-128..-2The count is not changed - the event is ignored.
-1This value is illegal.
0The count is incremented and event processing is initiated as required by the even class.
1..126The count is incremented but no further action is taken. The event is waiting for a previous kick to be processed or for processing to complete.
127The count is not changed - the kick is ignored.
-128This value is illegal.
-127..0The count is not changed - the event has been disarmed.
1The count is decremented and the event processing is terminated.
2..127The count is decremented and the event processing is continued.

Note that the event routine may disarm itself by setting the count negative (by convention to -64) and can discard unwanted kicks by setting its count to one.

12.3 Event Routine

In general the address of the event routine is given as a 3 byte 'far address' (see section 2 on the memory layout). This allows the routine to be located in any ROM or anywhere in RAM.

A special form of the address class may specify the routine as at a 'near address'. This does not change the ROM state and so the routine must be located either in the lower ROM or in the central 32K of RAM. The ROM select byte of the 'far address' is ignored and the other two bytes taken as the address of the routine. Calling a 'near address' event routine requires a little less work than calling a full 'far address', and is used by the firmware itself.

12.4 Disarming and Reinitializing Events

Before an event block may be reinitialized the event must be disarmed. This ensures that the event is removed from the various event pending queues and prevents the event queues being corrupted when the event block is initialized. An asynchronous event must not be reinitialised from inside its asynchronous event routine (because in this case disarming the event does not remove the event from the interrupt event pending queue).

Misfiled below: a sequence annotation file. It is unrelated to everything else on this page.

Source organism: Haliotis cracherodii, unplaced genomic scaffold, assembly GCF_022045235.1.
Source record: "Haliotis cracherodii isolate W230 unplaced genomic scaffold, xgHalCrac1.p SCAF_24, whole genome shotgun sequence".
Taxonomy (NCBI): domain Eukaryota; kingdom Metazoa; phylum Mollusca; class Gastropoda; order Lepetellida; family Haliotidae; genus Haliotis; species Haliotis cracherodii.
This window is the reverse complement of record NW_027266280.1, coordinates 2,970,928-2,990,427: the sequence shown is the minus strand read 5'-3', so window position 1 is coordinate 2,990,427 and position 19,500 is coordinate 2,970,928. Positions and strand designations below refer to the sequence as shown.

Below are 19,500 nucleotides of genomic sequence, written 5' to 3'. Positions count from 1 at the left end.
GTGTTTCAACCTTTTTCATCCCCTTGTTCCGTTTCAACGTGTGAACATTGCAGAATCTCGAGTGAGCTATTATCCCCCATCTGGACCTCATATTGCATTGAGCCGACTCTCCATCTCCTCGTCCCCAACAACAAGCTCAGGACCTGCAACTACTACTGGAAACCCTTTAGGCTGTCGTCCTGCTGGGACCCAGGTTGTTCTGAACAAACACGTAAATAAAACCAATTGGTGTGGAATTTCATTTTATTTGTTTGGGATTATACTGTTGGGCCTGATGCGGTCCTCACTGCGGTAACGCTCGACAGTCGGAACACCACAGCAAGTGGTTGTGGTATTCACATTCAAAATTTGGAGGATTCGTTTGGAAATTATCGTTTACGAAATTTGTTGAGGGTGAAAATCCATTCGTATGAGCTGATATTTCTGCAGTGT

Synchronous and asynchronous events are disarmed in different manners.

  • a. Asynchronous Events.
    An asynchronous event should be disarmed by calling KL DISARM EVENT. This sets the event count to a negative value ( -64) and thus prevents kicks having any effect. If the event is on the interrupt event pending queue then it will be discarded only when an attempt is made to process the event and not immediately that the event is disarmed.
  • b. Synchronous Events.
    A synchronous event should be disarmed by calling KL DEL SYNCHRONOUS. This sets the event c ount to a negative value ( -64) and removes the event block from the synchronous event pending queue (if it is on the queue).

The above procedures prevent the event being successfully kicked, they do not prevent attempts being made to kick the event. A fast ticker, frame flyback or ticker event (see section 11.5) will still be on its appropriate queue and will still be receiving regular attempts to kick it. To prevent time being wasted (and the system from being slowed down because of it) the event should be removed from the interrupt queue by calling KL DEL FAST TICKER, KL DEL FRAME FLY or KL DEL TICKER.

documentations/firmware/soft968/soft968.12.events.txt · Last modified: 2008/11/19 18:23 (external edit)